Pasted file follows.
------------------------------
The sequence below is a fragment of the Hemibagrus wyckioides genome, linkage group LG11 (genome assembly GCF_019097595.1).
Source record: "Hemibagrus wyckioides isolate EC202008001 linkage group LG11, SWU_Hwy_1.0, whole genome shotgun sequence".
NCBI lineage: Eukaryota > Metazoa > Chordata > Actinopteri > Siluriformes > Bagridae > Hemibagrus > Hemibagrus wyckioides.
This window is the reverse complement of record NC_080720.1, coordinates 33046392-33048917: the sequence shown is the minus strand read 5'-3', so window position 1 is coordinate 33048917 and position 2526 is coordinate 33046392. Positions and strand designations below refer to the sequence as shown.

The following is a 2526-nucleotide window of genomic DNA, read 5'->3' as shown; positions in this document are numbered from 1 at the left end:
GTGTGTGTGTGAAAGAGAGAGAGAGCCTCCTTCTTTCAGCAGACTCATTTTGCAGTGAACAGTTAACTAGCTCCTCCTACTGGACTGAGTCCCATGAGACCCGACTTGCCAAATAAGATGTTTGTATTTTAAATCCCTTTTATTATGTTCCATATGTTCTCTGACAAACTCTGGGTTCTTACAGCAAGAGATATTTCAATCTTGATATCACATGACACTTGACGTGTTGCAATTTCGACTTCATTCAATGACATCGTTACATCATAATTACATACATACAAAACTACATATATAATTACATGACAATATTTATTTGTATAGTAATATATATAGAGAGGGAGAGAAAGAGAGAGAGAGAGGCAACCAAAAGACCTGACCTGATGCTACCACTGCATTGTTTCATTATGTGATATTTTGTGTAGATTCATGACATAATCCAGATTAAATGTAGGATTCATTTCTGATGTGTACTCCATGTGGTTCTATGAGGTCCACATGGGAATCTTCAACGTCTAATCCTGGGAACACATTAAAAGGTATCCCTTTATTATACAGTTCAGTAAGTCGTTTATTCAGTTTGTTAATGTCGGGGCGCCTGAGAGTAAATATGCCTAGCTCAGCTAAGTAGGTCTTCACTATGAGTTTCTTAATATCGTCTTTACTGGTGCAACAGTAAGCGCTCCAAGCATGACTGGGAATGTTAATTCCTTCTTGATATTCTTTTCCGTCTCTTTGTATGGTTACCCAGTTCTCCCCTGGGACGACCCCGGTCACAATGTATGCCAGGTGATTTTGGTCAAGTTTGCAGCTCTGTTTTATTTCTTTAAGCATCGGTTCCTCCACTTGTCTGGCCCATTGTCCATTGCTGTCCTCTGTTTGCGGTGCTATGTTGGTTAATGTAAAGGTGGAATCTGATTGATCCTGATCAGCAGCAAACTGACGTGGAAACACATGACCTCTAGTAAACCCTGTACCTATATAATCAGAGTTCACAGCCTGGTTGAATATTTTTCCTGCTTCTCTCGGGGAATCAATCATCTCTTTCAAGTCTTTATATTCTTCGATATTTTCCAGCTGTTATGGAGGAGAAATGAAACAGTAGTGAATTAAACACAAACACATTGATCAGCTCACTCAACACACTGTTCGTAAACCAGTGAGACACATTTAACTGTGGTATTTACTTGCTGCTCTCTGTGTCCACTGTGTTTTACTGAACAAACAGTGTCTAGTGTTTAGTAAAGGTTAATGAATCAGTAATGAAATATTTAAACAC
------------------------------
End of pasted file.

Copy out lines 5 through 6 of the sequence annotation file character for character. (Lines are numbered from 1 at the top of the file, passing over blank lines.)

The following is a 2526-nucleotide window of genomic DNA, read 5'->3' as shown; positions in this document are numbered from 1 at the left end:
GTGTGTGTGTGAAAGAGAGAGAGAGCCTCCTTCTTTCAGCAGACTCATTTTGCAGTGAACAGTTAACTAGCTCCTCCTACTGGACTGAGTCCCATGAGACCCGACTTGCCAAATAAGATGTTTGTATTTTAAATCCCTTTTATTATGTTCCATATGTTCTCTGACAAACTCTGGGTTCTTACAGCAAGAGATATTTCAATCTTGATATCACATGACACTTGACGTGTTGCAATTTCGACTTCATTCAATGACATCGTTACATCATAATTACATACATACAAAACTACATATATAATTACATGACAATATTTATTTGTATAGTAATATATATAGAGAGGGAGAGAAAGAGAGAGAGAGAGGCAACCAAAAGACCTGACCTGATGCTACCACTGCATTGTTTCATTATGTGATATTTTGTGTAGATTCATGACATAATCCAGATTAAATGTAGGATTCATTTCTGATGTGTACTCCATGTGGTTCTATGAGGTCCACATGGGAATCTTCAACGTCTAATCCTGGGAACACATTAAAAGGTATCCCTTTATTATACAGTTCAGTAAGTCGTTTATTCAGTTTGTTAATGTCGGGGCGCCTGAGAGTAAATATGCCTAGCTCAGCTAAGTAGGTCTTCACTATGAGTTTCTTAATATCGTCTTTACTGGTGCAACAGTAAGCGCTCCAAGCATGACTGGGAATGTTAATTCCTTCTTGATATTCTTTTCCGTCTCTTTGTATGGTTACCCAGTTCTCCCCTGGGACGACCCCGGTCACAATGTATGCCAGGTGATTTTGGTCAAGTTTGCAGCTCTGTTTTATTTCTTTAAGCATCGGTTCCTCCACTTGTCTGGCCCATTGTCCATTGCTGTCCTCTGTTTGCGGTGCTATGTTGGTTAATGTAAAGGTGGAATCTGATTGATCCTGATCAGCAGCAAACTGACGTGGAAACACATGACCTCTAGTAAACCCTGTACCTATATAATCAGAGTTCACAGCCTGGTTGAATATTTTTCCTGCTTCTCTCGGGGAATCAATCATCTCTTTCAAGTCTTTATATTCTTCGATATTTTCCAGCTGTTATGGAGGAGAAATGAAACAGTAGTGAATTAAACACAAACACATTGATCAGCTCACTCAACACACTGTTCGTAAACCAGTGAGACACATTTAACTGTGGTATTTACTTGCTGCTCTCTGTGTCCACTGTGTTTTACTGAACAAACAGTGTCTAGTGTTTAGTAAAGGTTAATGAATCAGTAATGAAATATTTAAACAC